John Halligan of Burlington believes unrelenting cyber-bullying is partly what pushed his 13 year-old son Ryan to commit suicide two years ago.
(Halligan) "We weren't blindsided about bullying being an issue during middle school. However, we were blindsided by how things got worse online and just how bad it actually got at school as well."
(Keck) Ryan had a computer in his bedroom and his parents say he spent a lot of time on it sending instant messages and visiting chat rooms. After the funeral, John Halligan says saved messages on his son's computer provided their family with some answers.
(Halligan) "It was the most difficult reading a parent would every have to go through. The first thing I found out is that my own son was signing on with multiple screen names. And for the life of me I didn't understand why until I talked with other parents who went home and checked their computers and found the same behavior among their children. I guess in a lot of ways it's very empowering for someone to take on different personas online and pretend to be people they're not."
(Keck) John Halligan says what surprised him, however, was that when he went online using his son's user name kids began to talk to him.
(Halligan) "Basically telling me, 'You know, Mr. Halligan, there's a lot you don't know that happened .'"
(Keck) Ryan had shared some very private information about a physical exam he'd had to take. John Halligan says the information got twisted and sent electronically around to classmates.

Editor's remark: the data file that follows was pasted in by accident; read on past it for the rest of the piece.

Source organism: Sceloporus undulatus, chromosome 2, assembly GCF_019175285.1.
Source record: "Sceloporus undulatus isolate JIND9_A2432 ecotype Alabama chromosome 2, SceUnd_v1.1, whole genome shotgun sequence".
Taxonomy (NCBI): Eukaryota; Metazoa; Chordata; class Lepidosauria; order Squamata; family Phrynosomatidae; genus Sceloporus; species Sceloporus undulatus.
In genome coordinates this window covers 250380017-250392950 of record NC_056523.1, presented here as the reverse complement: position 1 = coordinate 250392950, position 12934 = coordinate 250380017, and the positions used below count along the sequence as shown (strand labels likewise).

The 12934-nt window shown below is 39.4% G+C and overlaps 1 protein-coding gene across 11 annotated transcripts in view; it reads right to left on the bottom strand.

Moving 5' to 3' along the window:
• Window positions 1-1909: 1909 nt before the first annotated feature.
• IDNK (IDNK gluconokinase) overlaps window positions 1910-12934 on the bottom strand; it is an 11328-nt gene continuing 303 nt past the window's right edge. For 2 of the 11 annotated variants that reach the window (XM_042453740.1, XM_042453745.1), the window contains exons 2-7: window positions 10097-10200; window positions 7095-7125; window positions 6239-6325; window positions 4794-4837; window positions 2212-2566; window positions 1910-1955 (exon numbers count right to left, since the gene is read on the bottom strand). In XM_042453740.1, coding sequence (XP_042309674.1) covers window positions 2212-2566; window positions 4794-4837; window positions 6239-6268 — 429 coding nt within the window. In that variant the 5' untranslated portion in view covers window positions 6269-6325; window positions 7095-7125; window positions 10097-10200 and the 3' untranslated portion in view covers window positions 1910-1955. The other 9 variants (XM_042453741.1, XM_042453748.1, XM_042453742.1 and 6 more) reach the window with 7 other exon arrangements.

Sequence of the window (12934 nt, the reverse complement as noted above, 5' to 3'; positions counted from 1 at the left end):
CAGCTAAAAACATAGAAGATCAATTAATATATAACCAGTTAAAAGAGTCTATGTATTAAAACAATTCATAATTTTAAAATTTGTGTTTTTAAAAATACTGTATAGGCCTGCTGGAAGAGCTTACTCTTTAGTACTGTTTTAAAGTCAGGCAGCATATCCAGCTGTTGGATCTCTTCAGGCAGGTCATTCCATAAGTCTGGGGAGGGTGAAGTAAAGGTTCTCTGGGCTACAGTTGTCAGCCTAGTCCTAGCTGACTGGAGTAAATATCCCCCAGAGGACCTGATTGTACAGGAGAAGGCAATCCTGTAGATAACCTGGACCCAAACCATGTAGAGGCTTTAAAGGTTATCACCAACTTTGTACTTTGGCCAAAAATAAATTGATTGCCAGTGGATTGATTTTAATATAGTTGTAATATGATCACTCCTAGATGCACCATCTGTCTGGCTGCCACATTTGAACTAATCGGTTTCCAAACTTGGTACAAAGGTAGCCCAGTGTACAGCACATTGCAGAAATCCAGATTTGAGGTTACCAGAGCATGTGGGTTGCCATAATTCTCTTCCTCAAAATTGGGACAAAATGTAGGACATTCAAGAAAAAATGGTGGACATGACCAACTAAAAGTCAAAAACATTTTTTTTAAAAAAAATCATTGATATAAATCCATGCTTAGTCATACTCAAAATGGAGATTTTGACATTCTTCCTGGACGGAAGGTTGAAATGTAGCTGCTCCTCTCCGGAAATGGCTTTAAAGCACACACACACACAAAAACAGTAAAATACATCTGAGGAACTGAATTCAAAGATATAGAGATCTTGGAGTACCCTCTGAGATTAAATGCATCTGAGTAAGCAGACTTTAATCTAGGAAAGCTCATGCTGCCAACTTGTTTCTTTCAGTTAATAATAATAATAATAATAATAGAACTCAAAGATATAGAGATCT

(Halligan) "Because Ryan had this medical procedure done to him by a doctor it meant that Ryan was gay. One kid described it as a feeding frenzy -- even kids who didn't normally bully kind of piled on Ryan at school that day."
(Keck) Halligan says cyber-bullying probably wasn't the only reason for his son's suicide, but he says Ryan's death should serve as a wake up call for families everywhere. Pay more attention to what your kids are doing online, he says. Make sure the computer is in a public place, not a bedroom or back office. And he says it's important to talk to your kids about the Internet.
Nancy Willard of the Center for Safe and Responsible Internet Use says parents should also be more proactive about checking computer files.
(Willard) "Finding out where your child has registered, find out what your child has posted in his or her profile, what your child is posting online. These are all public places. Now your child may say, 'Oh, you can't invade my privacy.' But guess what? This is public information and they're posting it for the world to see. Certainly you as a parent ought to be able to look at it."
(Keck) For parents who don't know how to do this, Willard suggests asking for help at a local computer store. She's also written a parent's guide that's available on her Web site. If a family is really worried, she says software is available that enables parents to more closely monitor a child's activities on the net.
(Willard) "There are concerns about that because they impact on trust issues. But if your child has violated your trust then it might be appropriate to use those kinds of technologies and tell them, 'You know, I'm not going to look all the time, but if I have a reasonable suspicion that you're doing something inappropriate, then I am going to look.'"
(Keck) Willard says kids also need to be part of the solution. Most young people, she says, use the Internet responsibly. But it is their world and when she gives talks to middle and high school students she always makes a point of asking them, what kind of world do they want? If kids witness cruelty or online bullying, she says they can't be silent bystanders.
For Vermont Public Radio, I'm Nina Keck.
Part Two: Cell phones have risks
Center for Safe and Responsible Internet Use